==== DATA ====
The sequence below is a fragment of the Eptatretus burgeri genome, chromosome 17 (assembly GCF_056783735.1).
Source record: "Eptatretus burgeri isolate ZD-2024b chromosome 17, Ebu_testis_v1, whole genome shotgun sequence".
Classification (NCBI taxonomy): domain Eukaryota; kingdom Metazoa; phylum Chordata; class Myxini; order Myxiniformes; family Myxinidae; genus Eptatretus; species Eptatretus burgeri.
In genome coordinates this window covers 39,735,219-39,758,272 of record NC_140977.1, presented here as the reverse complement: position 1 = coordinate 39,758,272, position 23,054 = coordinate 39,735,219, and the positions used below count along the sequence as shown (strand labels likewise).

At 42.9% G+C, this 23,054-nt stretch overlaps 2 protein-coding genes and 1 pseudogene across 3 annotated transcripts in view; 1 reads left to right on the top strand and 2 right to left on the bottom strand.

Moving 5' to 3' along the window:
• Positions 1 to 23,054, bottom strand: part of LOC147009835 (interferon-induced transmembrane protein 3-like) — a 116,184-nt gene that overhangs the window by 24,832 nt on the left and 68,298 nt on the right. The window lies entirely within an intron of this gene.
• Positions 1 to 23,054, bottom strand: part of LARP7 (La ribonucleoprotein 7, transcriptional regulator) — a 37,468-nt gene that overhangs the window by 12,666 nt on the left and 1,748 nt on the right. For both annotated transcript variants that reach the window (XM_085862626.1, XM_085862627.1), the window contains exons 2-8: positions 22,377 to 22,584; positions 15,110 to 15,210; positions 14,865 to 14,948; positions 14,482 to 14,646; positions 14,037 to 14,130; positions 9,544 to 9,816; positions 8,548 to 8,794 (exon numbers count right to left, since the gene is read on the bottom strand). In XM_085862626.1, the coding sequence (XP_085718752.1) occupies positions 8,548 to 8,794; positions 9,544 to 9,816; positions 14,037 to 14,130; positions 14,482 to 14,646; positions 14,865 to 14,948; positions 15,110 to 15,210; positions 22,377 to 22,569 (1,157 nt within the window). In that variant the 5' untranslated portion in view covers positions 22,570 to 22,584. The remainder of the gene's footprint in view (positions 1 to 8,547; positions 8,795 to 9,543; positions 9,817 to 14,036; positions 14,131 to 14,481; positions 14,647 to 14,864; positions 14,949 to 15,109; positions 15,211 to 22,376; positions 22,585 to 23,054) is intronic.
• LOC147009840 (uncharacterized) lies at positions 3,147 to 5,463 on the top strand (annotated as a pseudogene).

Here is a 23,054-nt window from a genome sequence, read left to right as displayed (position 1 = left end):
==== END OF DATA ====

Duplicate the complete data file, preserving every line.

The sequence below is a fragment of the Eptatretus burgeri genome, chromosome 17 (assembly GCF_056783735.1).
Source record: "Eptatretus burgeri isolate ZD-2024b chromosome 17, Ebu_testis_v1, whole genome shotgun sequence".
Classification (NCBI taxonomy): domain Eukaryota; kingdom Metazoa; phylum Chordata; class Myxini; order Myxiniformes; family Myxinidae; genus Eptatretus; species Eptatretus burgeri.
In genome coordinates this window covers 39,735,219-39,758,272 of record NC_140977.1, presented here as the reverse complement: position 1 = coordinate 39,758,272, position 23,054 = coordinate 39,735,219, and the positions used below count along the sequence as shown (strand labels likewise).

At 42.9% G+C, this 23,054-nt stretch overlaps 2 protein-coding genes and 1 pseudogene across 3 annotated transcripts in view; 1 reads left to right on the top strand and 2 right to left on the bottom strand.

Moving 5' to 3' along the window:
• Positions 1 to 23,054, bottom strand: part of LOC147009835 (interferon-induced transmembrane protein 3-like) — a 116,184-nt gene that overhangs the window by 24,832 nt on the left and 68,298 nt on the right. The window lies entirely within an intron of this gene.
• Positions 1 to 23,054, bottom strand: part of LARP7 (La ribonucleoprotein 7, transcriptional regulator) — a 37,468-nt gene that overhangs the window by 12,666 nt on the left and 1,748 nt on the right. For both annotated transcript variants that reach the window (XM_085862626.1, XM_085862627.1), the window contains exons 2-8: positions 22,377 to 22,584; positions 15,110 to 15,210; positions 14,865 to 14,948; positions 14,482 to 14,646; positions 14,037 to 14,130; positions 9,544 to 9,816; positions 8,548 to 8,794 (exon numbers count right to left, since the gene is read on the bottom strand). In XM_085862626.1, the coding sequence (XP_085718752.1) occupies positions 8,548 to 8,794; positions 9,544 to 9,816; positions 14,037 to 14,130; positions 14,482 to 14,646; positions 14,865 to 14,948; positions 15,110 to 15,210; positions 22,377 to 22,569 (1,157 nt within the window). In that variant the 5' untranslated portion in view covers positions 22,570 to 22,584. The remainder of the gene's footprint in view (positions 1 to 8,547; positions 8,795 to 9,543; positions 9,817 to 14,036; positions 14,131 to 14,481; positions 14,647 to 14,864; positions 14,949 to 15,109; positions 15,211 to 22,376; positions 22,585 to 23,054) is intronic.
• LOC147009840 (uncharacterized) lies at positions 3,147 to 5,463 on the top strand (annotated as a pseudogene).

Here is a 23,054-nt window from a genome sequence, read left to right as displayed (position 1 = left end):